Freedom of speech and the journalistic impulse
The previous chapter was primarily concerned with examining the various philosophical defences of freedom of speech. This chapter connects the theories of freedom of speech with the notion of freedom of the press. In essence the chapter outlines the historical connection between the development of journalism and the idea of freedom of the press and how these have come to relate to the principles of freedom of speech and expression. The argument presented here, as throughout this book, is that though the philosophical arguments which provide the intellectual ammunition for freedom of speech and freedom of the press are compelling, the full realisation of these ideals has been limited in practice. This chapter explores some of the historical reasons for this lack of connection and suggests that journalism history should do more to take into account the fracture between the ideal and the practice of press freedom. This chapter then attempts to examine the history of what we now understand as
journalism in a way that stresses how journalism has historically been connected to ideas about principles of freedom of speech and expression. This is not to say that other
important factors and principles have no bearing on the development of what we now call journalism. Rather, I suggest that in order to appreciate the relationship between journalism, press freedom and freedom of speech, some historical insight is required which details the way in which principles of freedom of speech and freedom of the press have became so central to the Western liberal democratic tradition. I should point out that I do not intend to posit a particular deﬁnition of journalism,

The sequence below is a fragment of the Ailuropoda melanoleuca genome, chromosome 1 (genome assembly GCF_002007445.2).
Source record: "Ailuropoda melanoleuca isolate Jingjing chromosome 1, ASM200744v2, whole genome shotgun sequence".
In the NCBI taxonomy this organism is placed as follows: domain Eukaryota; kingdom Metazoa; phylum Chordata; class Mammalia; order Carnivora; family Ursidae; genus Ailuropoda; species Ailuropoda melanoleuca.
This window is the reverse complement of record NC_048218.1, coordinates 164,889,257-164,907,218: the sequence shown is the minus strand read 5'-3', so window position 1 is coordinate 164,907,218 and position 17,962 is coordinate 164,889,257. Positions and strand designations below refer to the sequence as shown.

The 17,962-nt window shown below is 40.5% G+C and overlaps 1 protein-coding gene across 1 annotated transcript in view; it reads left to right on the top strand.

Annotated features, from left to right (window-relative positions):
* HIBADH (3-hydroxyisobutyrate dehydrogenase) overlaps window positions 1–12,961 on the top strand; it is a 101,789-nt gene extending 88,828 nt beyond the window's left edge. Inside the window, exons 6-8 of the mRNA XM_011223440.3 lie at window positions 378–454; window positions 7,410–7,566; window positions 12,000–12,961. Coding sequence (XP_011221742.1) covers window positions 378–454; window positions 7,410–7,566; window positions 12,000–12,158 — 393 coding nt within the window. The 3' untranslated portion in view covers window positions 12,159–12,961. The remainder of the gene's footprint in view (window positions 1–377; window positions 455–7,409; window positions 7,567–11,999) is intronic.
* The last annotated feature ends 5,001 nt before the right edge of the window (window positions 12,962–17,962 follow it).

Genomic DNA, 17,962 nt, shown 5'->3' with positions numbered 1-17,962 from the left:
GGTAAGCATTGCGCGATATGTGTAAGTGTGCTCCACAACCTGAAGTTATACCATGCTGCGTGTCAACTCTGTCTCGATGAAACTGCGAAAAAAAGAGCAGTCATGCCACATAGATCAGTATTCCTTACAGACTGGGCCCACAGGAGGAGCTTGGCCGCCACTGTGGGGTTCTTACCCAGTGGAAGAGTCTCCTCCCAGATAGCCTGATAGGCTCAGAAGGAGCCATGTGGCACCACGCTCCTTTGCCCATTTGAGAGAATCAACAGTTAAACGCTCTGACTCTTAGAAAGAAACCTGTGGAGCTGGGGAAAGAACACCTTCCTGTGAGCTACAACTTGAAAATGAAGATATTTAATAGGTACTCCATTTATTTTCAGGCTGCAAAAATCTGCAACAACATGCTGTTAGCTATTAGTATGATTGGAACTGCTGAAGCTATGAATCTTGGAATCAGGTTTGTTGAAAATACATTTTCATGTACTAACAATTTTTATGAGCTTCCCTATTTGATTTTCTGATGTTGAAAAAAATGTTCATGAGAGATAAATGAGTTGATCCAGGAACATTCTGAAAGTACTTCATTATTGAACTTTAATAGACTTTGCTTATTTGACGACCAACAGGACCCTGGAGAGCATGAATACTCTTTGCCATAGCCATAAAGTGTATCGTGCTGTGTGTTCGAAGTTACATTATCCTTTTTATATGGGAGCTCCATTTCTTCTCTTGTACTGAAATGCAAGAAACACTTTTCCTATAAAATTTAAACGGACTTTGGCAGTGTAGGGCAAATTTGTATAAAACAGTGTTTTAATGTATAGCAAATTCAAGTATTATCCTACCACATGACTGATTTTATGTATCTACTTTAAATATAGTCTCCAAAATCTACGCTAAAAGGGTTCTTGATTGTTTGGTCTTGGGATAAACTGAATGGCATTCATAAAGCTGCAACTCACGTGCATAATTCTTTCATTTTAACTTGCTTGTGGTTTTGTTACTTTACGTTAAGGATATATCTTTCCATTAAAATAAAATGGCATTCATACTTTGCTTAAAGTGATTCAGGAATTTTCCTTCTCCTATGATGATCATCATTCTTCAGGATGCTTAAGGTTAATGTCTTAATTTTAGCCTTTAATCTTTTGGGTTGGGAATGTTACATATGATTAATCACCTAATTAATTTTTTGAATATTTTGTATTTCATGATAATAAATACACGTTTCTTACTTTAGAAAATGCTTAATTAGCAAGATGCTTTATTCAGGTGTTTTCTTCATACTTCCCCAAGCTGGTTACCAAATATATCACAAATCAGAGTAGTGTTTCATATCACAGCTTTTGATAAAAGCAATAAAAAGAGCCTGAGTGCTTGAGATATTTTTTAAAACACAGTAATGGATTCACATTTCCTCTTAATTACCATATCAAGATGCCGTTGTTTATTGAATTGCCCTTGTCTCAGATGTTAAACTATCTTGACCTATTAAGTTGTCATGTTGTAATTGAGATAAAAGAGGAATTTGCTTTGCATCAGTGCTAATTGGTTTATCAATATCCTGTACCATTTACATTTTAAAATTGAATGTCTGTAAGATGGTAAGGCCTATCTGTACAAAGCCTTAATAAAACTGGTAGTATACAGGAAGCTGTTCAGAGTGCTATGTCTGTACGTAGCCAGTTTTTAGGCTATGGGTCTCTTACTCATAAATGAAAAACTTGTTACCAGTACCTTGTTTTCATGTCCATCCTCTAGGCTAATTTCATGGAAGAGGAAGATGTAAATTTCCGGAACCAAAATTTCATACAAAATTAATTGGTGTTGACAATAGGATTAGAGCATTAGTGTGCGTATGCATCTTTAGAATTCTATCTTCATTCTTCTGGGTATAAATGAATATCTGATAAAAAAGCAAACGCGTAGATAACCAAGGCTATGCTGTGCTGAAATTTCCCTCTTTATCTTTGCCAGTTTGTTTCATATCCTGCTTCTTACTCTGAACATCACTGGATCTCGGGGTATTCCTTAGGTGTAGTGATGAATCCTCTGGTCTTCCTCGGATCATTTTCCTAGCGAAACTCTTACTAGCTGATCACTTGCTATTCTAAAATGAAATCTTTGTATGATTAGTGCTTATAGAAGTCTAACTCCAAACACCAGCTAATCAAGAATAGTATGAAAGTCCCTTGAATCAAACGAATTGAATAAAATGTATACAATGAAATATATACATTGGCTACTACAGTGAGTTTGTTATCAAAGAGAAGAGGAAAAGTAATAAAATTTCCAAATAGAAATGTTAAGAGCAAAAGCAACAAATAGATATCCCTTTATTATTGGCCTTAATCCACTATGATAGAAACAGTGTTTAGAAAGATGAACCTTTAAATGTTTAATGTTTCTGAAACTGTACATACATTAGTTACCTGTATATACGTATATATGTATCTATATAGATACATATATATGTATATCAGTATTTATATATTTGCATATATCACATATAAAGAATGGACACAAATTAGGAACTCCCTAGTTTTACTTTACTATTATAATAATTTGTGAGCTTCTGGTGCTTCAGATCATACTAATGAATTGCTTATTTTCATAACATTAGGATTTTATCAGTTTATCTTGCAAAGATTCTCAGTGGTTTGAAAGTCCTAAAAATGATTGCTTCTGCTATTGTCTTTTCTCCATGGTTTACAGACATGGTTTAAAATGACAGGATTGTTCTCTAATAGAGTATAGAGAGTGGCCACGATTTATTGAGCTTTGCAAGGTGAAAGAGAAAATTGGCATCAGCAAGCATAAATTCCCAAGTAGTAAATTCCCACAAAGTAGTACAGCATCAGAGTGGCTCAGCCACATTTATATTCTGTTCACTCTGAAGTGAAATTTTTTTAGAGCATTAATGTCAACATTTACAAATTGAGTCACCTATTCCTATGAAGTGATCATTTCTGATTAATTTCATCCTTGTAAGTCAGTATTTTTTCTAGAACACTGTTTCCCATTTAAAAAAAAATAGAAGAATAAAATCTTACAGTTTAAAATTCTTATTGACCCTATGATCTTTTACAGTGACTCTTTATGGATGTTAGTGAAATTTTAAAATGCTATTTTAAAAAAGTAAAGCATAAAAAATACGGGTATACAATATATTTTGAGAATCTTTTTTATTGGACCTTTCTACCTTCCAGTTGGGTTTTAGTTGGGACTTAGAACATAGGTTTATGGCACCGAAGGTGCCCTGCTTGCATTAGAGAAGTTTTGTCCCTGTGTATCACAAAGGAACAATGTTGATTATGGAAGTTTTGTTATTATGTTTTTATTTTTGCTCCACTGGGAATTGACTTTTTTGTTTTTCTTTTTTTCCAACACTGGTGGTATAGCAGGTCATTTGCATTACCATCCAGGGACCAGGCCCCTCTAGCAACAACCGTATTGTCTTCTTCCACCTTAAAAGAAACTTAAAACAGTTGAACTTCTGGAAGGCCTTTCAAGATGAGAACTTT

as history demonstrates this would be folly; one only need reﬂect on the relatively recent transformations within journalism – the Blogosphere and the impact of Twitter – to become aware of the open-ended character of journalism as professional and social practice, what Deuze calls ‘liquid journalism’ (Deuze 2006; see also Deuze 2005). What we ﬁnd when we explore this historical aspect of journalism is that the debate about what journalism is and should be is not a modern phenomenon but has been a central feature of mediated public discourse for centuries. The chapter proceeds with an overview of the rise of censorship and control of
print during the Tudor period. To be sure, though this period did not invent censorship, the imperative to control print as a mechanism to manage politics more eﬀectively became tightly bonded to the institutions of power. The chapter then goes on to focus on the English Civil War and particularly its legacy, with Milton providing a signiﬁcant intellectual contribution to conceptions of press freedom during these turbulent times. Then the chapter moves on to explore further the emergence of the public sphere and the American and French Revolutions which galvanised the connection between the political realm and principles of press freedom, particularly in relation to the press as the fourth estate. Finally the chapter moves on to examine the development of press freedom in Britain and emphasises the very narrow conception of press freedom that emerged, a conception that remains largely intact today.